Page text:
As a principal designer I’ve had the fortunate (or crazy :-) chance to work directly with our division SVP and company CEO, along with other top folks like CTOs and departmental VPs of Prod Mgnt, Engineering, Sales, etc. Indeed, I’ve literally been “at the table” in major design reviews assessing the business goals of a product, dependencies with Marketing and Customer Support, and core product functionality, etc. And yes, the temperature in the room can get quite warm ;-)
So, after spending a year designing (and learning how to tango, so to speak) with corporate execs, I wanted to share my insights…primarily to those that aspire to engage directly with the exec level on design problems and strategies.
** First, I’ll say it outright: It’s not for the faint of heart. There’s lots and lots of clamoring by designers to get a “seat at the table” but I kinda wonder if those who talk so much about getting that seat, truly appreciate what it entails and if they’re ready for it. What do I mean? For example:
The direct pressure to perform and deliver stellar quality products–not wireframes or paper prototypes but actual designs. The gravity of decision-making which may have multi-milion dollar impacts. The very direct and blunt feedback. The laser-like scrutiny (at pixel-level!) of impatient execs (due to jammed schedules) who demand results expressed in their terms, their language. Who don’t want to hear “it takes more resources or time or money” (excuses) but want to hear alternatives and ideas. And of course, they want to see your confidence and ability to defend your concepts & decisions with credible rationale. Verbal articulation is vital. Saying “it’s cool” is a death blow. Clear examples, role models, specific options are helpful to keep in your back pocket.
** Second, I’ve also learned that it’s ok, and even expected, to push back (politely and respectfully of course :-) against exec suggestions, on design issues. You are the design expert after all. That’s why you’re paid the big bucks! So It’s ok to ask for clarification and try to “probe” what the exec is really trying to say, distill the heart of the issue. And even to disagree, citing clear reasons.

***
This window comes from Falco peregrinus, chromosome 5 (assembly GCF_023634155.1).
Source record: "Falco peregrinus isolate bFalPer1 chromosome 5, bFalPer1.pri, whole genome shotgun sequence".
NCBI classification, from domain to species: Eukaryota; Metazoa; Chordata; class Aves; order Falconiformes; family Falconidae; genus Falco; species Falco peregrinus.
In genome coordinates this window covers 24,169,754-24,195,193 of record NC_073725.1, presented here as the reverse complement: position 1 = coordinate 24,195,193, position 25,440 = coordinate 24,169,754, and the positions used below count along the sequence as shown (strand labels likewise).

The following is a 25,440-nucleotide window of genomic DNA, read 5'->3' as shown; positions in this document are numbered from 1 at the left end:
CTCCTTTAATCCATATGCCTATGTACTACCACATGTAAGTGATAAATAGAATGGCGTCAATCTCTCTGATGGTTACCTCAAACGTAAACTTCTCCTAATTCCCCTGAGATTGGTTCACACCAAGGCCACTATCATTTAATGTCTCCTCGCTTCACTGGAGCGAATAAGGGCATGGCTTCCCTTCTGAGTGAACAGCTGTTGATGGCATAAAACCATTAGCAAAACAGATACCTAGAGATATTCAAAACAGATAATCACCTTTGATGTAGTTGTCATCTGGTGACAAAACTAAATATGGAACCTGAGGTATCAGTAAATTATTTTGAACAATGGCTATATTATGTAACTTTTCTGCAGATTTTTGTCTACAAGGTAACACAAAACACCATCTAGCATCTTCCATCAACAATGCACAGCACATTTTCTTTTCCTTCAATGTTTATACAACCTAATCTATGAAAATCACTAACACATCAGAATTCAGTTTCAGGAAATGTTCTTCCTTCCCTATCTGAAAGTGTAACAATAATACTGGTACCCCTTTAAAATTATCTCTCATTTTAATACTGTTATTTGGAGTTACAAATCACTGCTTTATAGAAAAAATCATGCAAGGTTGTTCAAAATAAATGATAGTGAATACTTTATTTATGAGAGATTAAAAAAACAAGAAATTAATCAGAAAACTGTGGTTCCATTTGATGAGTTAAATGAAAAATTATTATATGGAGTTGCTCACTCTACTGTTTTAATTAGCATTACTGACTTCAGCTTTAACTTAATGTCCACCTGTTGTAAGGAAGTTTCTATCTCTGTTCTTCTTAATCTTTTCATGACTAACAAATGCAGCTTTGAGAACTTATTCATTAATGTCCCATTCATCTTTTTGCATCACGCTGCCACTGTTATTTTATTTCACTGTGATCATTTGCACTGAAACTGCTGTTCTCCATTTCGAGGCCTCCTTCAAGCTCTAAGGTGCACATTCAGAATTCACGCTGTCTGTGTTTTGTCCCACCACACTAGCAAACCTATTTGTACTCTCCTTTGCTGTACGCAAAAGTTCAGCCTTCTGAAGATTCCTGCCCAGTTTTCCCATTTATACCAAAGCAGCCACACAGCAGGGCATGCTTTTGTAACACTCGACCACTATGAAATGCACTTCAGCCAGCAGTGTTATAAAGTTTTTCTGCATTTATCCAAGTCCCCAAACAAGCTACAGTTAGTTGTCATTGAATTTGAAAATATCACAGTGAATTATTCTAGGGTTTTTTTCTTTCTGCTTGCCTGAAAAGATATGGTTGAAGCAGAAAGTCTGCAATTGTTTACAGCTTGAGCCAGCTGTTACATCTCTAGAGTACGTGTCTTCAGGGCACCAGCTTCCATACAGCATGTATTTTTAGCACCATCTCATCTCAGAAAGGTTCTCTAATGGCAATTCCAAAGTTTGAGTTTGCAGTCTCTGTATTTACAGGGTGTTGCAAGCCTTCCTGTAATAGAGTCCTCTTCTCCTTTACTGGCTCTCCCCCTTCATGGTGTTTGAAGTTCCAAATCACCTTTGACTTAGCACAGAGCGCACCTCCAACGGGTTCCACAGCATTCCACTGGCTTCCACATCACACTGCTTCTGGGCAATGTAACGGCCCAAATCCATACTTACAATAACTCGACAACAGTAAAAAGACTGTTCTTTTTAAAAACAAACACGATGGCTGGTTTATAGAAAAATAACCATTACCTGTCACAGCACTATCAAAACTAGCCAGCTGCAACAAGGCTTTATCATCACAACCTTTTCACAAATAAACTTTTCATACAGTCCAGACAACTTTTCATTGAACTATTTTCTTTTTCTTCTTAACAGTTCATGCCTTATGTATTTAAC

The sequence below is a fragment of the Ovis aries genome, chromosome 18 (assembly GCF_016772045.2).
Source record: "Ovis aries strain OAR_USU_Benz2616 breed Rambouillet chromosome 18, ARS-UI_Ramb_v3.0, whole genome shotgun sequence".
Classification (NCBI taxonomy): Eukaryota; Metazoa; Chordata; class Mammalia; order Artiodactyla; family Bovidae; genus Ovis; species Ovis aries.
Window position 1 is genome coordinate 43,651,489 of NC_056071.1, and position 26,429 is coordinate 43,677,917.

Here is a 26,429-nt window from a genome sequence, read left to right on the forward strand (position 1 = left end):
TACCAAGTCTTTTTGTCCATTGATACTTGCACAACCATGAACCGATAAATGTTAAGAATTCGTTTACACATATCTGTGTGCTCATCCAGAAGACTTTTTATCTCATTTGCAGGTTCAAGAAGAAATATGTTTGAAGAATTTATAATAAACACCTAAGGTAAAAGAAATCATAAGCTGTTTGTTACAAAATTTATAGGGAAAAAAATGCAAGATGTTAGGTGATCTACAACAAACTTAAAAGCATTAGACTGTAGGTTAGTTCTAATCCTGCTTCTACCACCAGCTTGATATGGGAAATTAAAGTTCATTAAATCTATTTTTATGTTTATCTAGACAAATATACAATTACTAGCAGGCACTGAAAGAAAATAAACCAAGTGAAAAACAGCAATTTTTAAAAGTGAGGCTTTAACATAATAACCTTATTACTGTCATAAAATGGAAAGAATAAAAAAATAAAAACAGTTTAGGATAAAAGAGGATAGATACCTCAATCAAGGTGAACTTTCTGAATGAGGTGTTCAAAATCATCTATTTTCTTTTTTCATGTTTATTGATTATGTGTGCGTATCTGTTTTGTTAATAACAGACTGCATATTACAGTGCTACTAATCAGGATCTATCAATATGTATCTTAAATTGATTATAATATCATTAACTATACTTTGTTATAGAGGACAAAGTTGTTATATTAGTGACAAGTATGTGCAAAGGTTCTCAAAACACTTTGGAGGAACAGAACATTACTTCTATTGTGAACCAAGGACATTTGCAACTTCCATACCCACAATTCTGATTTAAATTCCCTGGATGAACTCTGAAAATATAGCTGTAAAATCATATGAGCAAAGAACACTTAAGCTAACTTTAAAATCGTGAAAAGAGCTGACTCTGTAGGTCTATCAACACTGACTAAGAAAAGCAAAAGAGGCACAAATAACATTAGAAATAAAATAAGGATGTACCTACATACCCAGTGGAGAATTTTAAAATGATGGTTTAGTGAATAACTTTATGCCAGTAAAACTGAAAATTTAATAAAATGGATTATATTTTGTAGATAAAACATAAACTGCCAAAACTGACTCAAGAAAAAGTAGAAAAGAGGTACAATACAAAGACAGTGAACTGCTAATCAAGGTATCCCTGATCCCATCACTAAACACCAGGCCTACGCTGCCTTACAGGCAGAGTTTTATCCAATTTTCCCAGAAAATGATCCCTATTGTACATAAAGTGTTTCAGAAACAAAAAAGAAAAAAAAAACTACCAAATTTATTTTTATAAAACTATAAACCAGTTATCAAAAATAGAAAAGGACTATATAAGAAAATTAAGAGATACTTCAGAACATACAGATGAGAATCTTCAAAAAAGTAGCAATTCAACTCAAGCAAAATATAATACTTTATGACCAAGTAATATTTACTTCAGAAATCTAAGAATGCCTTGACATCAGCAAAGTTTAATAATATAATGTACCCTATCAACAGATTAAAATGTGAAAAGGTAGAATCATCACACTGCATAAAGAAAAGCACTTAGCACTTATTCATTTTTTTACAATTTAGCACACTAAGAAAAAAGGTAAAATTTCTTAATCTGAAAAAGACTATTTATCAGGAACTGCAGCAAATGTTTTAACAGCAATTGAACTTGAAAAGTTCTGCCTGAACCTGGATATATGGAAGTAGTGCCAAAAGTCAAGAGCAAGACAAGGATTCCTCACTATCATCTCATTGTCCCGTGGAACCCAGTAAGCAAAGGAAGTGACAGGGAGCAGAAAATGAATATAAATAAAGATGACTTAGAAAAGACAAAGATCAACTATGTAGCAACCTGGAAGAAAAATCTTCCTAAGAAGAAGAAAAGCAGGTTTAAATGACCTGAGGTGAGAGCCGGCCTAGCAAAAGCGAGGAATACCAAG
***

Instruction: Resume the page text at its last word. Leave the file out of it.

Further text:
** Finally do expect execs to have some really good ideas, with sketches and mockups! Hey, if the tools are freely available for 7 yr olds to learn, so why not senior execs too? As a designer, I’ve learned to simply take them as inputs and try to discern what’s the intent and issue being addressed. Do not take them as marching orders (unless explicitly specified :-) but instead as their way of trying to participate in the design process.
And execs certainly should be a part of the design process–they’re running the business and paying for your salary! And they know more than you do about their business and markets, which are design factors too.
In sum, being a designer working with execs is a lot like learning how to dance–the gauging of movements and rhythms, when to go slow and when to lift the tempo up. Also when to lead versus follow, which ebbs/flows over time. Indeed, in the course of an exec review, you’ll move from design expert to therapist to facilitator to public defender to pixel pusher (doing comps on the fly in front of an exec–priceless!) and then…be able to bring it all back full circle to the problem to solve, and product to deliver. It’s emotionally and physically intense and yet exhilarating. I can honestly say I’ve done my best work this past year, pushed to new levels.
Want a seat at the executive table? Gotta learn how to dance and pursue your vision, rationale, principles as a design leader.